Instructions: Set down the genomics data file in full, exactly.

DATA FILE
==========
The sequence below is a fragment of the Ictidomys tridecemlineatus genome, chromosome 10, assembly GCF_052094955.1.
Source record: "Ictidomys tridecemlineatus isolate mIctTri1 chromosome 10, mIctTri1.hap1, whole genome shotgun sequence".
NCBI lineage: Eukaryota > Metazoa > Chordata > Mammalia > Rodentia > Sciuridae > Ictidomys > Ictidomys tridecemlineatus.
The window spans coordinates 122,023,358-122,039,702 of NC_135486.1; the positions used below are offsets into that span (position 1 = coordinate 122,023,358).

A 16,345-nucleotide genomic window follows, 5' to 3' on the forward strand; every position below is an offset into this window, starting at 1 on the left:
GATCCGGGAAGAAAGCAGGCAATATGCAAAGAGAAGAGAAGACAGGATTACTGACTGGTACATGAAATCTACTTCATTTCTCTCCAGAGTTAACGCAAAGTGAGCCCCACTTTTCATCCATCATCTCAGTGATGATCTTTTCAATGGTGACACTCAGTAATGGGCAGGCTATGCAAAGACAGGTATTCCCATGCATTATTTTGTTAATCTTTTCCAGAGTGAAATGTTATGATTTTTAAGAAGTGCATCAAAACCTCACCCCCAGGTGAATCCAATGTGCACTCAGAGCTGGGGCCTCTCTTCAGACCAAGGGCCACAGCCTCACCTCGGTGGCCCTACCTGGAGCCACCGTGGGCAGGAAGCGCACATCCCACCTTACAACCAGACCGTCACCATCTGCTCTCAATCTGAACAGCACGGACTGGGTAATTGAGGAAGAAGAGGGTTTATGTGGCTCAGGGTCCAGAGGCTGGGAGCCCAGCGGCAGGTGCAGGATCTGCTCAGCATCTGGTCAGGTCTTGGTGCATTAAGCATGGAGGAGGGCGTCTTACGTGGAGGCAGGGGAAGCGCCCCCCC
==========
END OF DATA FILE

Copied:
The sequence below is a fragment of the Ictidomys tridecemlineatus genome, chromosome 10, assembly GCF_052094955.1.
Source record: "Ictidomys tridecemlineatus isolate mIctTri1 chromosome 10, mIctTri1.hap1, whole genome shotgun sequence".
NCBI lineage: Eukaryota > Metazoa > Chordata > Mammalia > Rodentia > Sciuridae > Ictidomys > Ictidomys tridecemlineatus.
The window spans coordinates 122,023,358-122,039,702 of NC_135486.1; the positions used below are offsets into that span (position 1 = coordinate 122,023,358).

A 16,345-nucleotide genomic window follows, 5' to 3' on the forward strand; every position below is an offset into this window, starting at 1 on the left:
GATCCGGGAAGAAAGCAGGCAATATGCAAAGAGAAGAGAAGACAGGATTACTGACTGGTACATGAAATCTACTTCATTTCTCTCCAGAGTTAACGCAAAGTGAGCCCCACTTTTCATCCATCATCTCAGTGATGATCTTTTCAATGGTGACACTCAGTAATGGGCAGGCTATGCAAAGACAGGTATTCCCATGCATTATTTTGTTAATCTTTTCCAGAGTGAAATGTTATGATTTTTAAGAAGTGCATCAAAACCTCACCCCCAGGTGAATCCAATGTGCACTCAGAGCTGGGGCCTCTCTTCAGACCAAGGGCCACAGCCTCACCTCGGTGGCCCTACCTGGAGCCACCGTGGGCAGGAAGCGCACATCCCACCTTACAACCAGACCGTCACCATCTGCTCTCAATCTGAACAGCACGGACTGGGTAATTGAGGAAGAAGAGGGTTTATGTGGCTCAGGGTCCAGAGGCTGGGAGCCCAGCGGCAGGTGCAGGATCTGCTCAGCATCTGGTCAGGTCTTGGTGCATTAAGCATGGAGGAGGGCGTCTTACGTGGAGGCAGGGGAAGCGCCCCCCC